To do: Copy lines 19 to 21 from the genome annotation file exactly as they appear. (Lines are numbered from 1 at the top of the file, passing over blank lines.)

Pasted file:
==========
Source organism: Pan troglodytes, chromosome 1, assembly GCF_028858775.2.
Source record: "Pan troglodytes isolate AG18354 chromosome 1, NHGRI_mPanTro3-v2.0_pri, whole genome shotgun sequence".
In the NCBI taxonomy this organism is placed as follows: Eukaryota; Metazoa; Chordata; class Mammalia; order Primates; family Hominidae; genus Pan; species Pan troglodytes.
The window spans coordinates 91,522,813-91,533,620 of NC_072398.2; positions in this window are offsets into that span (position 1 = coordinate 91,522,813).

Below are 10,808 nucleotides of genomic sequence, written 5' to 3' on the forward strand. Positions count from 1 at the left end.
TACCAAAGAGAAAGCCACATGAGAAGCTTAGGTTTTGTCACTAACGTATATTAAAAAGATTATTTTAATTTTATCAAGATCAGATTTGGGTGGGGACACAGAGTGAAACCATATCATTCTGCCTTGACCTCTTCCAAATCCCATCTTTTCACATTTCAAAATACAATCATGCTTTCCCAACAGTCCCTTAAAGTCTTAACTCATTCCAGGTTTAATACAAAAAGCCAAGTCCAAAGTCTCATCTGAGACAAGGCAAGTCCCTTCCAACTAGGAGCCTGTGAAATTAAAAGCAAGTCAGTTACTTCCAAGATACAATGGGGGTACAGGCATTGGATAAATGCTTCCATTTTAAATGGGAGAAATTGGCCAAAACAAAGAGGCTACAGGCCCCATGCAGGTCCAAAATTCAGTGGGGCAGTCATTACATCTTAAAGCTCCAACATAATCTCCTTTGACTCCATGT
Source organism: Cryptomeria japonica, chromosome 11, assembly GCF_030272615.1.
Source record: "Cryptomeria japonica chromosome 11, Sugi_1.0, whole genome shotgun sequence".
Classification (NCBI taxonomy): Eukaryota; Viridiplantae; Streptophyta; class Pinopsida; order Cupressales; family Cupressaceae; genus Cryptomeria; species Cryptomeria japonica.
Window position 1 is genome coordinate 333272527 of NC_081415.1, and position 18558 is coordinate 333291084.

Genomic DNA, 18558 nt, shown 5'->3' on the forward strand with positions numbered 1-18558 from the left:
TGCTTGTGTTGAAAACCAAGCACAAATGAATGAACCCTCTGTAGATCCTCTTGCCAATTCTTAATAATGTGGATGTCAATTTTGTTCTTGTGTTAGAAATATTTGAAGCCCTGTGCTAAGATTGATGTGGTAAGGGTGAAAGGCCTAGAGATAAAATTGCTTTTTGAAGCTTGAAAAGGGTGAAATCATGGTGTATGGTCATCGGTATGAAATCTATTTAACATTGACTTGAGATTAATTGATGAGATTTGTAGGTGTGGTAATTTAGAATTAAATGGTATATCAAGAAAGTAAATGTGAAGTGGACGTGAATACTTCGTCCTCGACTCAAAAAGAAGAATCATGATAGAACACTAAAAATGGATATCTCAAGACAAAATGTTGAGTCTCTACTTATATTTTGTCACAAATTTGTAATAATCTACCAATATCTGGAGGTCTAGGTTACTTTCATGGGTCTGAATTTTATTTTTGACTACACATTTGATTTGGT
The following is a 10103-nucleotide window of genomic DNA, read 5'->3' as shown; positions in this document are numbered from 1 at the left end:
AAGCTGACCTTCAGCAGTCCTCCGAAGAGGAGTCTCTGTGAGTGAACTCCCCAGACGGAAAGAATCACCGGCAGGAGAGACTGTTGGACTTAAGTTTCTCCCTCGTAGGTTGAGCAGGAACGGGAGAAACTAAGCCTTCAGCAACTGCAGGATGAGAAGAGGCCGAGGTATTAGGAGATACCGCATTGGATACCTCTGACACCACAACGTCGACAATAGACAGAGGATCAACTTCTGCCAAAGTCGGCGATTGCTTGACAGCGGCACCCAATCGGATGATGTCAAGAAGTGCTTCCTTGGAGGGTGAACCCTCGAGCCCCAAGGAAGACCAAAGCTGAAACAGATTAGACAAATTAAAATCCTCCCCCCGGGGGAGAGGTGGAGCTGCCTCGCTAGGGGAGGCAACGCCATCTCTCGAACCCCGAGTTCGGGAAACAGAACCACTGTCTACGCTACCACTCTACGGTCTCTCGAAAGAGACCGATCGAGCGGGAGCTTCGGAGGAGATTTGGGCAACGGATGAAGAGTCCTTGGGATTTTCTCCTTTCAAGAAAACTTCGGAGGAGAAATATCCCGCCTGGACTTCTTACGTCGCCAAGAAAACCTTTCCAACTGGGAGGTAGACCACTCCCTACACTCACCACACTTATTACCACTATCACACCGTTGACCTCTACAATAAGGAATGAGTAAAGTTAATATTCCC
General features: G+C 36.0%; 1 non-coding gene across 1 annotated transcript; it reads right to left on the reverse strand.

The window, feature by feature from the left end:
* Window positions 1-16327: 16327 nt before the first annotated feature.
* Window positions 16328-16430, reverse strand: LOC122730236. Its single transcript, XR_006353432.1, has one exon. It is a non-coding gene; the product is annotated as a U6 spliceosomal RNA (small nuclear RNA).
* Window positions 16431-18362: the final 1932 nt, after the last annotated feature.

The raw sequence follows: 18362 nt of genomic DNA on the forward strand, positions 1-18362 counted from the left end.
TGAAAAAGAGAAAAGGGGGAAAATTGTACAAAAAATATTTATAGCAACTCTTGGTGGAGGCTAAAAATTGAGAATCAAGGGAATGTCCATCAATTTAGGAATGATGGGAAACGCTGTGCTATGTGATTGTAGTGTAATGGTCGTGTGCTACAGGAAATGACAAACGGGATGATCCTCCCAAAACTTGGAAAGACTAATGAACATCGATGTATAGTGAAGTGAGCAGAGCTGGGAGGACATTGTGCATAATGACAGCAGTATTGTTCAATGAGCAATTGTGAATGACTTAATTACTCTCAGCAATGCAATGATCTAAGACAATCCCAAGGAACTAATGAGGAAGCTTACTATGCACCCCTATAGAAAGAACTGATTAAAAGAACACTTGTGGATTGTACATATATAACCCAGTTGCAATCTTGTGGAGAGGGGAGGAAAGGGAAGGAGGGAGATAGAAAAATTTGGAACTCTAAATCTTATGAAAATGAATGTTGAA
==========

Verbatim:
* Window positions 16431-18362: the final 1932 nt, after the last annotated feature.

The raw sequence follows: 18362 nt of genomic DNA on the forward strand, positions 1-18362 counted from the left end.
TGAAAAAGAGAAAAGGGGGAAAATTGTACAAAAAATATTTATAGCAACTCTTGGTGGAGGCTAAAAATTGAGAATCAAGGGAATGTCCATCAATTTAGGAATGATGGGAAACGCTGTGCTATGTGATTGTAGTGTAATGGTCGTGTGCTACAGGAAATGACAAACGGGATGATCCTCCCAAAACTTGGAAAGACTAATGAACATCGATGTATAGTGAAGTGAGCAGAGCTGGGAGGACATTGTGCATAATGACAGCAGTATTGTTCAATGAGCAATTGTGAATGACTTAATTACTCTCAGCAATGCAATGATCTAAGACAATCCCAAGGAACTAATGAGGAAGCTTACTATGCACCCCTATAGAAAGAACTGATTAAAAGAACACTTGTGGATTGTACATATATAACCCAGTTGCAATCTTGTGGAGAGGGGAGGAAAGGGAAGGAGGGAGATAGAAAAATTTGGAACTCTAAATCTTATGAAAATGAATGTTGAA